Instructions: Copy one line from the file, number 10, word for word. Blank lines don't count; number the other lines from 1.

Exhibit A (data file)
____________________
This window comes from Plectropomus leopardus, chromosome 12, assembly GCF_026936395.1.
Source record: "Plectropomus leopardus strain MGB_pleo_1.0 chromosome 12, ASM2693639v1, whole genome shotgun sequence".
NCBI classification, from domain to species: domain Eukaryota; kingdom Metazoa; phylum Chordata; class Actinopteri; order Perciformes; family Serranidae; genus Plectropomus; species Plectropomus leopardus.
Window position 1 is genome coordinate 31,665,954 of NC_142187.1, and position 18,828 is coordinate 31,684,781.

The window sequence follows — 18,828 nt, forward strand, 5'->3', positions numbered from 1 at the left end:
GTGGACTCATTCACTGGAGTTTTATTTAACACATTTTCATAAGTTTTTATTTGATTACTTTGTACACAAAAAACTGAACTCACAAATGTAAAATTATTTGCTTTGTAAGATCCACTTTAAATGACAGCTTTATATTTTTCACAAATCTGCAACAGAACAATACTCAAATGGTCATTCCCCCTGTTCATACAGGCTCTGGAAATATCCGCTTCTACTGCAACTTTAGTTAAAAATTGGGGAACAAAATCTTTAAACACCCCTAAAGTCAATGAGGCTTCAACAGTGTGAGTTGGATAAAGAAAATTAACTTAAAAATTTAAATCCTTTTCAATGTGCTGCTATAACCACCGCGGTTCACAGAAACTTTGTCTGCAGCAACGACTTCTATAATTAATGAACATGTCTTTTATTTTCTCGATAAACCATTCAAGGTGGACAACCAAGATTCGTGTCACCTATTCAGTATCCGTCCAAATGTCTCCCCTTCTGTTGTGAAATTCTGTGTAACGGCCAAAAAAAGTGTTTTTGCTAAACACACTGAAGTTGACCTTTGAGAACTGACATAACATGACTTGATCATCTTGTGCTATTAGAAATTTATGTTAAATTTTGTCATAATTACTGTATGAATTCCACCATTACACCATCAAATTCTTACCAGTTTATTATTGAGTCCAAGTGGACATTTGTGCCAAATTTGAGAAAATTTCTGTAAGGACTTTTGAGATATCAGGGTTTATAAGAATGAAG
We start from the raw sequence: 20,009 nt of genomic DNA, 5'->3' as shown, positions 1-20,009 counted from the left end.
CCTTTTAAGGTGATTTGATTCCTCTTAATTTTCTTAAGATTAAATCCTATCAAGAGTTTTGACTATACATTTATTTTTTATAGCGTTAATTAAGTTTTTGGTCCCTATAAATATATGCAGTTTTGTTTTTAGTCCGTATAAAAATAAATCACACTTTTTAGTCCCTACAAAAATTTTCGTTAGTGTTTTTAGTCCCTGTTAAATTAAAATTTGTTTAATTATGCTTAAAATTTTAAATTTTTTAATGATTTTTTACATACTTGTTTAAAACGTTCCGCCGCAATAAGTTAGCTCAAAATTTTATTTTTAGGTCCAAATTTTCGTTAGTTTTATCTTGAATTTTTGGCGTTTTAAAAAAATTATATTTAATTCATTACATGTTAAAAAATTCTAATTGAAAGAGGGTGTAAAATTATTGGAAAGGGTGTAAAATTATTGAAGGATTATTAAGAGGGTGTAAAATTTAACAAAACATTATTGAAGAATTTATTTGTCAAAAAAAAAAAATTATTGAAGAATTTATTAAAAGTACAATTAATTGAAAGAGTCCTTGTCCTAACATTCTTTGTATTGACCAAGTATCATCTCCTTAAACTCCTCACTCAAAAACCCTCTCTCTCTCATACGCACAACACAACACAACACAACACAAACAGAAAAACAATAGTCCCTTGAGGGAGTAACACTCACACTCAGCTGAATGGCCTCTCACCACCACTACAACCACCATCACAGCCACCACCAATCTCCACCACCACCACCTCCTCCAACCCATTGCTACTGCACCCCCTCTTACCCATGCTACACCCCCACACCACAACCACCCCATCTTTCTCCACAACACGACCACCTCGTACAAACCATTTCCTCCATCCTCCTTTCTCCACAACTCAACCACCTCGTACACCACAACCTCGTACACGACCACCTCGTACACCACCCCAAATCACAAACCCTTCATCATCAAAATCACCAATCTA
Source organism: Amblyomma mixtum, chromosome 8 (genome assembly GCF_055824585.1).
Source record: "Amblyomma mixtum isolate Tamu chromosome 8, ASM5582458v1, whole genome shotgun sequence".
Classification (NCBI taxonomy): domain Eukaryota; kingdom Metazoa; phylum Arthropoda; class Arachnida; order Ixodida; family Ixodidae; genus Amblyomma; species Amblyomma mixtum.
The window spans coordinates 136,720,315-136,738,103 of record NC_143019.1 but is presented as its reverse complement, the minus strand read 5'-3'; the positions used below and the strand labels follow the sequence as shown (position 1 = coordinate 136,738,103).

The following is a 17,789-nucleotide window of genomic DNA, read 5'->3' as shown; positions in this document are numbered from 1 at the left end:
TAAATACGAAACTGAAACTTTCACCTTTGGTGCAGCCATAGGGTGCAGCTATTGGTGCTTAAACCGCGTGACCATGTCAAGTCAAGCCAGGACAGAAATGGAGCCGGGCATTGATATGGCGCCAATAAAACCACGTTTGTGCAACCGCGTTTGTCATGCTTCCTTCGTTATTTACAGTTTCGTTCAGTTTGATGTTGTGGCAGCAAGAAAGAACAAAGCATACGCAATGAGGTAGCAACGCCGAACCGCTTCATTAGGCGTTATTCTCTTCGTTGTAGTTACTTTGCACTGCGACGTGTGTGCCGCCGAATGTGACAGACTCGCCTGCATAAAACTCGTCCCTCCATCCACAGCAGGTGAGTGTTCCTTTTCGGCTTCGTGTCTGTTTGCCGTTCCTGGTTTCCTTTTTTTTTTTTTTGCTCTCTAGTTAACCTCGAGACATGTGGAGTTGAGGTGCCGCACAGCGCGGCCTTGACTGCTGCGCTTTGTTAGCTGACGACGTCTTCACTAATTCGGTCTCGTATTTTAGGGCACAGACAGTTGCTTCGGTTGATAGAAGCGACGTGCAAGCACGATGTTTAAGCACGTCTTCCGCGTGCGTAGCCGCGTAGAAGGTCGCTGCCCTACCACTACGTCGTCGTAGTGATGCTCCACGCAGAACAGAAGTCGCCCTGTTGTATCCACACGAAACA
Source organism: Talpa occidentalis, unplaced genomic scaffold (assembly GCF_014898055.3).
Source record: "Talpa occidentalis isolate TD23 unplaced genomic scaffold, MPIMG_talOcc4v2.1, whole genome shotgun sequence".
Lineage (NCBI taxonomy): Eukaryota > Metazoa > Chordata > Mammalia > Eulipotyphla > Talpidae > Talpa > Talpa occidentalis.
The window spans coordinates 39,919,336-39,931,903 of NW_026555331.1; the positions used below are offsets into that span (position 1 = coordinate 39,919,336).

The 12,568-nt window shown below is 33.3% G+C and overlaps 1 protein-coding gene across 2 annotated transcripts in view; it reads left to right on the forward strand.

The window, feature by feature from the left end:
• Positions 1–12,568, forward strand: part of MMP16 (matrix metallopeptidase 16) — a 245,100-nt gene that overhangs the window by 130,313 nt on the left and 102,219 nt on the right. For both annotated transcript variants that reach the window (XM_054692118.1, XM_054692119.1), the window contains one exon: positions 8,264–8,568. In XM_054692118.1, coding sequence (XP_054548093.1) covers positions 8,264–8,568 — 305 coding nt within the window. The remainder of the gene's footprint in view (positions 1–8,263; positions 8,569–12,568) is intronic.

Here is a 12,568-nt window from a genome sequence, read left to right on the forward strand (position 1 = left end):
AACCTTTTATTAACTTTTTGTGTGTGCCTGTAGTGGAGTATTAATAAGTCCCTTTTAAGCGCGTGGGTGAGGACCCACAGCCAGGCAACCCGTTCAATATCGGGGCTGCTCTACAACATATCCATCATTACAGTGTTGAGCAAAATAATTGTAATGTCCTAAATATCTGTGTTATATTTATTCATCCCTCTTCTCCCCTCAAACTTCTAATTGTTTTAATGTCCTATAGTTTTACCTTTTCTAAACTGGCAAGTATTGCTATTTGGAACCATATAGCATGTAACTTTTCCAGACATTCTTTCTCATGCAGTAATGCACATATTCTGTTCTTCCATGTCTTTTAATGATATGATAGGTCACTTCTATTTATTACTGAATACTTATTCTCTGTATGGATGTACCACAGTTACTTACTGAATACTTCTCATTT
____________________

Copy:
Source record: "Amblyomma mixtum isolate Tamu chromosome 8, ASM5582458v1, whole genome shotgun sequence".